The Santa Maria Times, apparently the only media present at the NICE community meeting–Nipomo County to City, has an informative article in today’s Santa Maria Times. Mike Hodgson, Associate Editor for the Times writes:
An adequate water supply and completion of the Willow Road interchange to support commercial growth in five areas will be key to cityhood for Nipomo, county officials told residents Saturday.
If the community does become a city, it would have to find a way to make up a roughly $300,000 shortfall the county currently experiences in a variety of costs, such as maintaining streets and parks, officials said.
But when Nipomo could feasibly become a city is in question under the current economic situation — probably not by the previous target of 2012 — and the proposal could be blocked at a number of steps along the way, officials said.
Those were just a few of the issues discussed Saturday morning at an informational meeting presented by the Nipomo Incorporation Committee for Education (NICE) in the Monarch Club at Trilogy Central Coast in the Woodlands development.
About 75 residents turned out to hear representatives of the county Planning and Building, Public Works and Parks departments and the Local Agency Formation Commission discuss incorporation from their points of view.
NICE has been holding such meetings periodically to educate the community about the potential for cityhood, because if all other hurdles are cleared, incorporation ultimately will come down to a public vote.
Fourth District Supervisor Katcho Achadjian said he supports incorporation because it would be the community’s decision and NICE is doing a good job of educating the public.
“The time has come (for a decision). The community has matured,” Achadjian said, noting Nipomo has already set its own growth rate cap and developed its own transfer of development credits program separate from the rest of the county.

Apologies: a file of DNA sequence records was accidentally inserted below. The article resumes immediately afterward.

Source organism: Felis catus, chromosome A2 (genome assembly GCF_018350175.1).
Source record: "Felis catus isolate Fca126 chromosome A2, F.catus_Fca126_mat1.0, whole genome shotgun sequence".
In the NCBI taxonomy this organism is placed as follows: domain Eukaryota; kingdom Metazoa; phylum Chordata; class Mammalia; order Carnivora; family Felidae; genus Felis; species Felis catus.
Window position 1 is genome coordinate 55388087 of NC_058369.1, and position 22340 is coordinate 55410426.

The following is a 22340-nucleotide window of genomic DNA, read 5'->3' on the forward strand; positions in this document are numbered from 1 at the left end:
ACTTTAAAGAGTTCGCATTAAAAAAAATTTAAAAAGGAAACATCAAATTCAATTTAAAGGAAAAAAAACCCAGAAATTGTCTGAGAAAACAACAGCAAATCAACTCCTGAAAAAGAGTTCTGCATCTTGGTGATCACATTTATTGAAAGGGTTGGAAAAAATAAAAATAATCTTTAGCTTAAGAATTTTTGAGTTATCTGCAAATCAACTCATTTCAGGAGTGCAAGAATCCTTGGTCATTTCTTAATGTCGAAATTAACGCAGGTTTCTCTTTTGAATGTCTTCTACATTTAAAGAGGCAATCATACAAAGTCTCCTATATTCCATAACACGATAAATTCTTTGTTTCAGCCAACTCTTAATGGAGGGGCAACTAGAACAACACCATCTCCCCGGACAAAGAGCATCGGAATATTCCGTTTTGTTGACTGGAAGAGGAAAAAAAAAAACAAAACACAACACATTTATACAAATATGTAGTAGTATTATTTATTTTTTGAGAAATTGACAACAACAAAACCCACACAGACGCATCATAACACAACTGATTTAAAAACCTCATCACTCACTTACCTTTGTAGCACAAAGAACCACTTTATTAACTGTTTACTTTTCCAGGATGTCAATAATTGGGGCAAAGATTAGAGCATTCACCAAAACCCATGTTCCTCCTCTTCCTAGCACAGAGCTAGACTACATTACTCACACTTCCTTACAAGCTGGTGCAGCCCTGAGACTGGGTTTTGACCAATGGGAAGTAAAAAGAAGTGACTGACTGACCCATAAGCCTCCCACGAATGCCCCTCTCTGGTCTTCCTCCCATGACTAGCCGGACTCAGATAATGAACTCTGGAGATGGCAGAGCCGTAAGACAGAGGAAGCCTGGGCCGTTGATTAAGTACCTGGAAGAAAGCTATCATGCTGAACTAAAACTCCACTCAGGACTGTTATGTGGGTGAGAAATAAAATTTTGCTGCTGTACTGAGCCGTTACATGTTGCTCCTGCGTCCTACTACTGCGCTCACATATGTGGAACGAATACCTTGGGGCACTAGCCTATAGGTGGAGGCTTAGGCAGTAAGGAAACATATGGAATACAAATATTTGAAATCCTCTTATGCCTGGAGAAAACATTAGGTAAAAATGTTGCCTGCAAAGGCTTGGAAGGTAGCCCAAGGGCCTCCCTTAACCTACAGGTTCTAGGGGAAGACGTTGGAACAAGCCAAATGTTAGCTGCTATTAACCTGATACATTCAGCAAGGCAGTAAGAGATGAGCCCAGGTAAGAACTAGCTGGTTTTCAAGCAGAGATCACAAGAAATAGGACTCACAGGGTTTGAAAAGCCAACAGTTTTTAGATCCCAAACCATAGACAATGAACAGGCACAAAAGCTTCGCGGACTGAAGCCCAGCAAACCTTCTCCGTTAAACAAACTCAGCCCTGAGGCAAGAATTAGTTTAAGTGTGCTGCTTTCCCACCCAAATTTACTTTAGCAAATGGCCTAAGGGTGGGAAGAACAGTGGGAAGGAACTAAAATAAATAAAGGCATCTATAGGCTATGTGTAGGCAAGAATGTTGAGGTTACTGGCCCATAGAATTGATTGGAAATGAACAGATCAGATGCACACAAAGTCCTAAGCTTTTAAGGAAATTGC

Chuck Stevenson, manager of the Planning and Building Department’s Long Range Planning Division, said the biggest obstacles will be infrastructure, water, a limited economic base, the cost of municipal services and workforce housing.
“Businesses looking to locate to a place are looking for homes that are affordable to their workforce,” he said, and the sales taxes generated by businesses are what will make cityhood viable.
Stevenson said five areas are targeted for commercial development. Those include Olde Towne, which is largely undeveloped, and Crystal Oaks, also known as the Canada property, west of Highway 101 and north of Sandydale Drive.
The others are the south side of Southland Street; South Oakglen Avenue south of the Dana Adobe, where another freeway interchange is proposed; and the so-called Downtown Core on West Tefft Street west of the freeway.
“Willow Road (interchange with Highway 101) is critical to incorporation,” he said, because it’s needed to handle the traffic generated by new businesses, particularly the Canada property through which the Willow Road extension will pass.
But securing adequate water, workforce housing, roadways and the commercial development to generate enough sales taxes is just the start of a complex process.
Paul Hood, executive officer of LAFCO, said the agency is generally in favor of Nipomo incorporating, but it must be financially feasible.
Once city boundaries are developed, proponents must issue a notice of intent to circulate petitions, gather signatures from 25 percent of property owners and submit an application to LAFCO with a $15,000 deposit.
That fee is just the start of what could become a $200,000 process with a full environmental impact report.
A comprehensive fiscal analysis would be conducted to be sure the county would save as much on services as it would lose in revenue, which Hood said is “one of the most important and challenging hurdles.”
Hood would then analyze the city boundaries, services plan, fiscal analysis, environmental determination and terms for transferring assets and employees and would either approve or deny the application.
If it’s approved, LAFCO would hold public hearings that could take several days and a protest hearing, which could kill the plan if 50 percent of the property owners object to incorporation.
If the proposal clears the protest hearing, an election would be scheduled. Even if the plan succeeds in the election, the transition of power still could take a couple of years.
“Then the keys are handed over to the city manager and city council, and the county says, ‘See ya. Good luck,’” Hood said.
Despite the daunting task ahead, Achadjian urged NICE and the community to persevere.
“Put together the pros and cons and decide if independence is worth the cost,” he said. “There’s a lot of challenges ahead of you, a lot of education. … Don’t lose hope, don’t lose momentum. Keep the faith and move forward together.”
NICE appreicates the Santa Maria Times for attending and actually covering this community event. NICE, as is its custom and practice invites all the local media to their community wide meetings.